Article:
It is expected that the list will include Oleg Sentsov, a Ukrainian on hunger strike in a Russian prison
Ukraine is ready for a transfer of Russian citizens who were arrested or convicted in Ukraine in exchange for the release of Ukrainian prisoners in Russia, as well as Ukraine’s disputed territories, the so-called Donetsk People’s Republic and the Lugansk People’s Republic, the Ukrainian newspaper Segodnya reports.
The news came from the first vice-speaker of the Verkhovna Rada (Ukraine’s higher parliamentary chamber) and the representative of Ukraine in the tripartite contact group for Donbass region, Irina Gerashchenko on 2 July.
She presented a list of 23 Russian citizens whom Ukraine is ready to hand over, adding that Kiev “expects the release of Sentsov, Kolchenko, Sushchenko, Grib, Balukh, Panov, our children who are being held in the occupied Donbass.”
The Federation Council of Russia allows the possibility of an exchange of Sentsov for Russian prisoners:
“I think Sentsov can be [on the exchange list]. The subject of his exchange has been repeatedly raised by the Ukrainian side, his surname is still relevant (for exchange),” the representative of the Federation Council, Andrei Kondratiev, said.
Ukrainian film director Oleg Sentsov continues his hunger strike in a Russian prison for over a month and a half.
In 2015, he was convicted on charges of preparing and conducting terrorist attacks only on the basis of the testimony of one witness who was previously a suspect. The Russian authorities have ignored his hunger strike.
Sentsov is one of some 70 Ukrainian political prisoners currently held in Russia listed by journalists and human rights activists.
he full number of Russian prisoners in Ukraine is unknown. Presumably, there are about 300 Russian citizens in custody there. The number of convicted Russians on “war” charges ranges from 19 to several dozen, the Russian “Novaya Gazeta” writes.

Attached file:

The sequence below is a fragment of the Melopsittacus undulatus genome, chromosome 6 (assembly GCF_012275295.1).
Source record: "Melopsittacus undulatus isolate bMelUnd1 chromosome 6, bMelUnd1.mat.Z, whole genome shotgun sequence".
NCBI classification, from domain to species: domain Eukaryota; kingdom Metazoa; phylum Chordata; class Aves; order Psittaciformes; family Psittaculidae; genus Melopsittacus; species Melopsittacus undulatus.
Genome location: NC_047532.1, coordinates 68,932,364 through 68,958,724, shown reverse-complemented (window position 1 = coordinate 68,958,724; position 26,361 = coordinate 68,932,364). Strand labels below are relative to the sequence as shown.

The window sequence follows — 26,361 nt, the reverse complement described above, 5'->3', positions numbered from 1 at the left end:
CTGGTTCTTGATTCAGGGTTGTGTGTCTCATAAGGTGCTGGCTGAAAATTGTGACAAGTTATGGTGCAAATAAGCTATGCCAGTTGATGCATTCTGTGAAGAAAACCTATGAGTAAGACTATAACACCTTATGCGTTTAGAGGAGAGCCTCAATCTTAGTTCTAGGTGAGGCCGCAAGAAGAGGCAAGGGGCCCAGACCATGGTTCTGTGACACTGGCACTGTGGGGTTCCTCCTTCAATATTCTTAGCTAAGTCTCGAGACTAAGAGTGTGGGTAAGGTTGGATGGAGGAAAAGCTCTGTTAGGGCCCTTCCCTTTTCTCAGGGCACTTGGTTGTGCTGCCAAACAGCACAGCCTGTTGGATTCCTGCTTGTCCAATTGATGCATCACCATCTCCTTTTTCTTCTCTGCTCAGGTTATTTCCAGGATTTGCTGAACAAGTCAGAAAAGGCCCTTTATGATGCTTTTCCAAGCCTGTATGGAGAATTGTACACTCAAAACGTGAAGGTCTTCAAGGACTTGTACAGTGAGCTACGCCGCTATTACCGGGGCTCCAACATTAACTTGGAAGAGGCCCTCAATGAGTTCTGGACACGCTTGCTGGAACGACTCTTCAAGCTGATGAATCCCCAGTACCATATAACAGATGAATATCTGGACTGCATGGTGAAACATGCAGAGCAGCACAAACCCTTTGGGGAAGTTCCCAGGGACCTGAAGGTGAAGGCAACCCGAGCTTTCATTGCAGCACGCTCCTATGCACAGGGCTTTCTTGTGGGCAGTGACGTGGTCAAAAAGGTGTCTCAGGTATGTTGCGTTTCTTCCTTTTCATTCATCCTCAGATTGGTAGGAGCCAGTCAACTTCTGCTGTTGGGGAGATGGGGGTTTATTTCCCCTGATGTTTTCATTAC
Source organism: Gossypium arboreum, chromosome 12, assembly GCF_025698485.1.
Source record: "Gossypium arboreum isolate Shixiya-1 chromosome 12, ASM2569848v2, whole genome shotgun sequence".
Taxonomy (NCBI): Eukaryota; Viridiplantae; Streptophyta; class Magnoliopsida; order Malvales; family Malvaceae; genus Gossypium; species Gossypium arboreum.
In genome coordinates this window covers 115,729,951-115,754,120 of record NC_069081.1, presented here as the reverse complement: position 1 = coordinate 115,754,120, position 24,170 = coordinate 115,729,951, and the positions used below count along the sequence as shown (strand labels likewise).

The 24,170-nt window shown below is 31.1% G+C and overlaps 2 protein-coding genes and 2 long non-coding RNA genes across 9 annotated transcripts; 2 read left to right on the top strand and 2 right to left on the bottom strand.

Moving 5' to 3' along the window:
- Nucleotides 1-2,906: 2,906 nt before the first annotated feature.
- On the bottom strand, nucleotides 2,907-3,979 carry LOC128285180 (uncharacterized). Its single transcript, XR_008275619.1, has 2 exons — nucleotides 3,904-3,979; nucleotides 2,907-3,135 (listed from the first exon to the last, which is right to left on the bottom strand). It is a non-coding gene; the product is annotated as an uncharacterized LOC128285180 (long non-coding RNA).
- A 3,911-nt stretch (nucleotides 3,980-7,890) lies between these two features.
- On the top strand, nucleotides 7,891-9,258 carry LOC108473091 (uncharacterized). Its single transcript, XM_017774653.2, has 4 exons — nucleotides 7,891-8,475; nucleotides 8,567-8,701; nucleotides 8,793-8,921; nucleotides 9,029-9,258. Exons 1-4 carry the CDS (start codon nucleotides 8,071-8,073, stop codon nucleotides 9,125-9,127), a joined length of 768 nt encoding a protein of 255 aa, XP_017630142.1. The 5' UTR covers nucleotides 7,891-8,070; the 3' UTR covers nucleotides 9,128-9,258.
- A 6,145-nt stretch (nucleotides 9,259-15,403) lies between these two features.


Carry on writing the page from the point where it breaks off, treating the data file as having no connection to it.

The correspondent of Novaya Gazeta talked with Olga Reshetilova, coordinator of the Ukrainian human rights organization Media Initiative for Human Rights, which has been holding rallies under the slogan “Take Your Own – Give Our Own!”.
According to Reshetilova, the Ukrainian special services try to keep the information about Russians prisoners in Ukraine secret. Reshetilova explains that, according to the authorities, openness and transparency of information in this situation will only damage the negotiations.
Reshetilova does not agree with this position. She believes that publicity is the most important factor that can bring the release to fruition. Thus, says Reshetilova, it was the fame of Nadezhda Savchenko that largely brought on her release.
After the ombudswomen of Ukraine and Russia, Lyudmila Denisova and Tatiana Moskalkova, agreed to visit 34 prisoners in both countries, the Media Initiative began to receive more information. If before that, says Reshetilova, the names and details of the criminal cases of 22 Russian prisoners were known, now they know 25, and the list continues to grow.
The main task of the “Media Initiative” is to gather information about Russian prisoners in Ukraine to strengthen Kiev’s negotiating positions. Reshetilova says that the list in her organization’s possession was compiled in the last six months and was sent to various Ukrainian diplomats.
Human rights defenders tried to keep this list non-public, but now, when the situation is critical, it is necessary to give maximum publicity to the case.